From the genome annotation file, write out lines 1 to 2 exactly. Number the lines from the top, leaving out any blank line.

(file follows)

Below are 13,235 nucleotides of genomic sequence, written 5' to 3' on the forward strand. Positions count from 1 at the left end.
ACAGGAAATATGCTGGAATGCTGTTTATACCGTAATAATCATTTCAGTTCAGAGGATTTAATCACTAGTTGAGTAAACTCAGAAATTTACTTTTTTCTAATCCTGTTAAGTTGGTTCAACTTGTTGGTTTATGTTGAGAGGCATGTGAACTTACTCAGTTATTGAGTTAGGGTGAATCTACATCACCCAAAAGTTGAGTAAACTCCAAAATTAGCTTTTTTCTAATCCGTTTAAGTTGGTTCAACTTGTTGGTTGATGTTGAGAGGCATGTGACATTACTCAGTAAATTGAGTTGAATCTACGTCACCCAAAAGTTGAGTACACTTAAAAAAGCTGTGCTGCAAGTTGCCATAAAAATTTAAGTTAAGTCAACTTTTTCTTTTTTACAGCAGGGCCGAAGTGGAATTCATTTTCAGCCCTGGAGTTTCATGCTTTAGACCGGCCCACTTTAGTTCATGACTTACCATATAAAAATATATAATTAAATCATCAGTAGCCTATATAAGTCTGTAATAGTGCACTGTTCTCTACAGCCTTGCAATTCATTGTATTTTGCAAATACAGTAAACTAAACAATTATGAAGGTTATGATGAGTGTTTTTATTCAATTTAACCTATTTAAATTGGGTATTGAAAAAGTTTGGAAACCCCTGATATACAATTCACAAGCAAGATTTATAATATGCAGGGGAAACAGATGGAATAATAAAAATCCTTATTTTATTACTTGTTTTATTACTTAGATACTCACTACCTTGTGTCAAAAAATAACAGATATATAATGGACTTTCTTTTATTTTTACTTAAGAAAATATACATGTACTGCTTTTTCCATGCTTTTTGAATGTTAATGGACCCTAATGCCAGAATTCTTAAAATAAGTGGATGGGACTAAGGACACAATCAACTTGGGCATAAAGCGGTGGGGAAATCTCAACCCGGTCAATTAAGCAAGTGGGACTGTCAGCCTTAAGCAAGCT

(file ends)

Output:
Below are 13,235 nucleotides of genomic sequence, written 5' to 3' on the forward strand. Positions count from 1 at the left end.
ACAGGAAATATGCTGGAATGCTGTTTATACCGTAATAATCATTTCAGTTCAGAGGATTTAATCACTAGTTGAGTAAACTCAGAAATTTACTTTTTTCTAATCCTGTTAAGTTGGTTCAACTTGTTGGTTTATGTTGAGAGGCATGTGAACTTACTCAGTTATTGAGTTAGGGTGAATCTACATCACCCAAAAGTTGAGTAAACTCCAAAATTAGCTTTTTTCTAATCCGTTTAAGTTGGTTCAACTTGTTGGTTGATGTTGAGAGGCATGTGACATTACTCAGTAAATTGAGTTGAATCTACGTCACCCAAAAGTTGAGTACACTTAAAAAAGCTGTGCTGCAAGTTGCCATAAAAATTTAAGTTAAGTCAACTTTTTCTTTTTTACAGCAGGGCCGAAGTGGAATTCATTTTCAGCCCTGGAGTTTCATGCTTTAGACCGGCCCACTTTAGTTCATGACTTACCATATAAAAATATATAATTAAATCATCAGTAGCCTATATAAGTCTGTAATAGTGCACTGTTCTCTACAGCCTTGCAATTCATTGTATTTTGCAAATACAGTAAACTAAACAATTATGAAGGTTATGATGAGTGTTTTTATTCAATTTAACCTATTTAAATTGGGTATTGAAAAAGTTTGGAAACCCCTGATATACAATTCACAAGCAAGATTTATAATATGCAGGGGAAACAGATGGAATAATAAAAATCCTTATTTTATTACTTGTTTTATTACTTAGATACTCACTACCTTGTGTCAAAAAATAACAGATATATAATGGACTTTCTTTTATTTTTACTTAAGAAAATATACATGTACTGCTTTTTCCATGCTTTTTGAATGTTAATGGACCCTAATGCCAGAATTCTTAAAATAAGTGGATGGGACTAAGGACACAATCAACTTGGGCATAAAGCGGTGGGGAAATCTCAACCCGGTCAATTAAGCAAGTGGGACTGTCAGCCTTAAGCAAGCT